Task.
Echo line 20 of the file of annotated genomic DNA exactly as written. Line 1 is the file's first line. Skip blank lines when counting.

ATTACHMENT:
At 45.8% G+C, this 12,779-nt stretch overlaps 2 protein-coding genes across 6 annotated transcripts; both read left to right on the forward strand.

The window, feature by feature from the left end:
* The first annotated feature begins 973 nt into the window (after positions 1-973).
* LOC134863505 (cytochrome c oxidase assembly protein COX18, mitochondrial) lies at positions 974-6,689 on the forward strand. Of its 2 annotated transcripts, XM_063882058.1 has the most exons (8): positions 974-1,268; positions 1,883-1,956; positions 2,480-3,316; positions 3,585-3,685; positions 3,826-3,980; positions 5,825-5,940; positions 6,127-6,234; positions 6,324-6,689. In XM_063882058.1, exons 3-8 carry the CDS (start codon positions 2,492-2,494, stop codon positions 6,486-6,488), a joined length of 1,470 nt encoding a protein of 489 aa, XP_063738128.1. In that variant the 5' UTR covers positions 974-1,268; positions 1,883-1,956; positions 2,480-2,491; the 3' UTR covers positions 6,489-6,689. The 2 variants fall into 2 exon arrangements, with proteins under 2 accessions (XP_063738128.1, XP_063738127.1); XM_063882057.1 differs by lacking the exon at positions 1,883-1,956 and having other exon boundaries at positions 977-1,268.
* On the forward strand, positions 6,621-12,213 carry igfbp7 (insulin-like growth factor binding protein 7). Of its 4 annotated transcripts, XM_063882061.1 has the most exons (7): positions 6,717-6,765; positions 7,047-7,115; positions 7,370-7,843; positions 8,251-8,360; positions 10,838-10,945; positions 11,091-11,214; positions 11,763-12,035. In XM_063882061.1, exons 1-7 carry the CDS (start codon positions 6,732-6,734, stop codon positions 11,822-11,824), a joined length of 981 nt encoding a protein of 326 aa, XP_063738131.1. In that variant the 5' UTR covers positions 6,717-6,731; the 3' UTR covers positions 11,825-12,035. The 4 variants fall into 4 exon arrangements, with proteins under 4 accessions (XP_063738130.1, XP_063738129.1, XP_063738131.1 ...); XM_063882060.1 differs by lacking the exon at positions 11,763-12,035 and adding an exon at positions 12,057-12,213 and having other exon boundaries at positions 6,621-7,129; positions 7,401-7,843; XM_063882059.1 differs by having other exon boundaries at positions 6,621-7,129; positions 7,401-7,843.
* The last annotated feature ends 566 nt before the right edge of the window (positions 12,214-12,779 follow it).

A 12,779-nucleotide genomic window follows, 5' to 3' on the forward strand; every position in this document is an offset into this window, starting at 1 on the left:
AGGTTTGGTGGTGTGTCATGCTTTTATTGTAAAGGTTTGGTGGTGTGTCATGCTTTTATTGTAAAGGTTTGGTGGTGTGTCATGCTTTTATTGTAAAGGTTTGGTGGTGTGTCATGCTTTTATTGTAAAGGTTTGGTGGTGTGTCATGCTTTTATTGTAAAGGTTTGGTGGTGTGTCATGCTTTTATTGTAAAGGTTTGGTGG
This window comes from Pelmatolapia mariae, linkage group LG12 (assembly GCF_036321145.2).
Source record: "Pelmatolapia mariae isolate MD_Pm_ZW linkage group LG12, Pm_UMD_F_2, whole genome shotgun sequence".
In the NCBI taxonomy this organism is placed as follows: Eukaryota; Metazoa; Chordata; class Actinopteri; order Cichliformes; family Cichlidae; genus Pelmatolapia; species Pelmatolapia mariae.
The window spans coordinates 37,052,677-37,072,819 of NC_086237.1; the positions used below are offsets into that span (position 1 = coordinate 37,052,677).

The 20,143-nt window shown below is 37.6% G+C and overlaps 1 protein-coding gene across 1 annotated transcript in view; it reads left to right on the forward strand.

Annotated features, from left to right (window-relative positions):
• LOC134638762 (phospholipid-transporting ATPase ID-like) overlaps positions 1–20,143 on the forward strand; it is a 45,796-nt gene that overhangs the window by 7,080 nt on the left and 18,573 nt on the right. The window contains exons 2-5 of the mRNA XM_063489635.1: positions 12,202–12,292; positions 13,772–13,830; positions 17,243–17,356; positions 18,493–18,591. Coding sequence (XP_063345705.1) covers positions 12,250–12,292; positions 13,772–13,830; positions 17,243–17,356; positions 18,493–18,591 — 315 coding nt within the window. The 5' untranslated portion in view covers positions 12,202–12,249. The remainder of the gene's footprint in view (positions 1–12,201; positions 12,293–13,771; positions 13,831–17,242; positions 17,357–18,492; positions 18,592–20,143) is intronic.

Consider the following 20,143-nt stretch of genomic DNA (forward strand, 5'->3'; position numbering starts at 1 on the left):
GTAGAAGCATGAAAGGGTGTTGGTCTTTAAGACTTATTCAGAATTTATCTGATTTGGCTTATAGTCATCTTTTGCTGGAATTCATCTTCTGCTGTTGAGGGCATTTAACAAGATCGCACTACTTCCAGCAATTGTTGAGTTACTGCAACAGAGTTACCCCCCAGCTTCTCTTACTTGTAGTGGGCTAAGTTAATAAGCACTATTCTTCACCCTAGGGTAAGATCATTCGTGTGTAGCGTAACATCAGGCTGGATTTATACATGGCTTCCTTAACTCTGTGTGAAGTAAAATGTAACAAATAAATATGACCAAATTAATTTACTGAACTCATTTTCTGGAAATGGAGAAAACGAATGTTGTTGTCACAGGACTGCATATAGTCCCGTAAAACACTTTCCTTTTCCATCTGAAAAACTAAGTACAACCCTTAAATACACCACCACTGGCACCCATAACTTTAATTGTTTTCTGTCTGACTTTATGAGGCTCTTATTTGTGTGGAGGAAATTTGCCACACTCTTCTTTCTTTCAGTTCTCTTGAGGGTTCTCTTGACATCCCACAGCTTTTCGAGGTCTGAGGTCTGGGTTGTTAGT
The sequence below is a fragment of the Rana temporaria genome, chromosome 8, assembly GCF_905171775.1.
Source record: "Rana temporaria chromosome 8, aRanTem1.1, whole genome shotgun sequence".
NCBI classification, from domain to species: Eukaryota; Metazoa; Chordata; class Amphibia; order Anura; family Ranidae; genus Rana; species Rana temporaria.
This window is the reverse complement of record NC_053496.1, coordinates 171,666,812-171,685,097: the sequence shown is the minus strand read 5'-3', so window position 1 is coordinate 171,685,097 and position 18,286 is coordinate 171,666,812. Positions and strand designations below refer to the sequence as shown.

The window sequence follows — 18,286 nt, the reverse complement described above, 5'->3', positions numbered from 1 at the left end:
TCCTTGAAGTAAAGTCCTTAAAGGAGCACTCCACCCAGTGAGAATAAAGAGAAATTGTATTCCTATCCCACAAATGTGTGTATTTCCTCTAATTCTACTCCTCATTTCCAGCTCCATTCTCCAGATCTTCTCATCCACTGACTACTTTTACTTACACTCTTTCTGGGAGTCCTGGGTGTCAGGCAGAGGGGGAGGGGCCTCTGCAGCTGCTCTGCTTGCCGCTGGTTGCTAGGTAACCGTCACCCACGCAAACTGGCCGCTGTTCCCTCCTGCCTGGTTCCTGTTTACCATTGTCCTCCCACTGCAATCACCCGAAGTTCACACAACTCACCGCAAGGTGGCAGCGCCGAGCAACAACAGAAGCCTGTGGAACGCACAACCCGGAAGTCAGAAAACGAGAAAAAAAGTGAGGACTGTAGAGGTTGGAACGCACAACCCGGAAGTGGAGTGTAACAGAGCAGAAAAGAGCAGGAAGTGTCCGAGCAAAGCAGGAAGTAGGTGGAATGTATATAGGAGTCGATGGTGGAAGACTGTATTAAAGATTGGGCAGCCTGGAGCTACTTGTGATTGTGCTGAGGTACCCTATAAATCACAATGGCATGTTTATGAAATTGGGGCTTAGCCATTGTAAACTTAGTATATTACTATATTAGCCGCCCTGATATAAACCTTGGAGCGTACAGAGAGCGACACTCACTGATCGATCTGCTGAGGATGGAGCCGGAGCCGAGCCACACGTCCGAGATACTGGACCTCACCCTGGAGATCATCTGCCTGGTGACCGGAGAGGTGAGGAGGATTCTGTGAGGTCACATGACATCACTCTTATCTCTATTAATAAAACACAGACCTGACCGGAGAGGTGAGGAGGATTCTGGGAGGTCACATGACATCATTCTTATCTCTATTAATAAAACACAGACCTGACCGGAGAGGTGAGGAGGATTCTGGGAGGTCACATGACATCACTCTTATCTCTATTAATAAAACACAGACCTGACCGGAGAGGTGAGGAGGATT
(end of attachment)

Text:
NCBI classification, from domain to species: Eukaryota; Metazoa; Chordata; class Amphibia; order Anura; family Ranidae; genus Rana; species Rana temporaria.